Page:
Colombia’s Congress has approved an amended peace deal with the country’s Farc rebel group, reviving hopes of a permanent end to Latin America’s longest running civil war just two months after the original pact was narrowly rejected by voters in a referendum.
The House of Representatives unanimously approved the plan — with some opposition members abstaining — a day after the Senate also gave its backing.
President Juan Manuel Santos, who last month was awarded the Nobel Peace Prize for his “resolute efforts” to end the 50-year long conflict, welcomed the “landmark backing” for the accord, which paves the way for guerrilla fighters to lay down their arms and enter the political arena.
“Gratitude to Congress for its historic support of Colombians’ hope for peace,” Mr Santos tweeted after the vote in the lower house.
Over the next few weeks, the Farc rebels will start to leave their jungle camps, moving to a set of preordained sites across the country, where UN inspectors will oversee their disarmament, raising hopes of a permanent end to a war which has claimed 200,000 lives.
Last week the government reached agreement on revised terms with the Marxist group, after opposition politicians called for more clarity over role of the judiciary in trying rebels accused of various offences, including war crimes and drug trafficking. They will now go before a special court, although no prison sentences will be imposed.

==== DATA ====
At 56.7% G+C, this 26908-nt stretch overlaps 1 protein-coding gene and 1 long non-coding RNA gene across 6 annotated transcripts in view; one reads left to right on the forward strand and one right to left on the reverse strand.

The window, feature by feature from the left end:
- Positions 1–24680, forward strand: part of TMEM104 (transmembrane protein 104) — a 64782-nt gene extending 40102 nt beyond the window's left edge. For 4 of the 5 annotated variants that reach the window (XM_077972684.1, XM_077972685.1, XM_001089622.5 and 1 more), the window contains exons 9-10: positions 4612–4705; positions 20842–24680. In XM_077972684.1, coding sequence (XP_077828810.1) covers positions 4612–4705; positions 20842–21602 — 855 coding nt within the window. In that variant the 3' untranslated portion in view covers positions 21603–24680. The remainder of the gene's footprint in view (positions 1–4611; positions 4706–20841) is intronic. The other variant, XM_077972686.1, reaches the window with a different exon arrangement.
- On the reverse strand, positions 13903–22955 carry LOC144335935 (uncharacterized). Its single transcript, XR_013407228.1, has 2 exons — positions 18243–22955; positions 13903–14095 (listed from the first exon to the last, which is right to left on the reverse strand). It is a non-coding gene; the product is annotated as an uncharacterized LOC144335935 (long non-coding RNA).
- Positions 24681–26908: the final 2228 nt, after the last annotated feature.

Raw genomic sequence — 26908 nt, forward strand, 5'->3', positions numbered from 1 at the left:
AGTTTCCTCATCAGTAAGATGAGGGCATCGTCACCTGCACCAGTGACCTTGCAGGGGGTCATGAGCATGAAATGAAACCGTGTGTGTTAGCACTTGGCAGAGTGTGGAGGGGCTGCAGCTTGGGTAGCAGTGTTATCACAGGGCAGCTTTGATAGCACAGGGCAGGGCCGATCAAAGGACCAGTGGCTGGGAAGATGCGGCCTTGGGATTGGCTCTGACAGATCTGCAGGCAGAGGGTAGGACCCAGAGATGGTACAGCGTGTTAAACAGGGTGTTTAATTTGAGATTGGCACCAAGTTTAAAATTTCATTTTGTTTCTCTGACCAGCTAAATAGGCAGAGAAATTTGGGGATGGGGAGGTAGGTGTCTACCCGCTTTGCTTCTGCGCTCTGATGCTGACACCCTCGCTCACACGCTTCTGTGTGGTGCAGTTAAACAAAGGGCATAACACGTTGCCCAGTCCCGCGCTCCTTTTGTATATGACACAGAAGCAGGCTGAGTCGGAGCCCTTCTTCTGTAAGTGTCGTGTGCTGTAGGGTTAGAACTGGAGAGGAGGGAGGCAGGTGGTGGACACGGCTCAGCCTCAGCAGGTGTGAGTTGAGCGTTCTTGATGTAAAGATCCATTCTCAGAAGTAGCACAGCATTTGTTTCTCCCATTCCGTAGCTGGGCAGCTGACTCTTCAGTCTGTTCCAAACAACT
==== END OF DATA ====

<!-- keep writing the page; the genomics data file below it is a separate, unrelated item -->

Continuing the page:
The deal also guarantees rebels representation in Congress but forbids them from running in districts in the former conflict zone.
The revised terms include a demand for an inventory of rebel assets — which will be used to compensate victims — and scrapping the idea of including the peace accord as part of the Colombian constitution.
The terms, which run to 310 pages, give the Colombian justice system more oversight over the deal, providing additional assurances to landowners that private property rights are respected. The agreement also reaffirms the government’s authority to use aerial spraying as a technique for eradicating illegal coca — the raw material from which cocaine is made — that has been the mainstay of Farc finances.
Mr Santos will give a speech later on Thursday outlining the next steps in the demobilisation of the Farc.
However, the decision to use the legislative route, rather than risk another referendum to ratify the accord, raises the possibility the deal could provide a rallying point for conservative opponents when the presidential campaign to replace Mr Santos kicks off next year.
Alvaro Uribe, the divisive former president who spearheaded opposition to the original deal, has already dismissed the amended terms as “merely a retouch of the agreement rejected by the citizens”.
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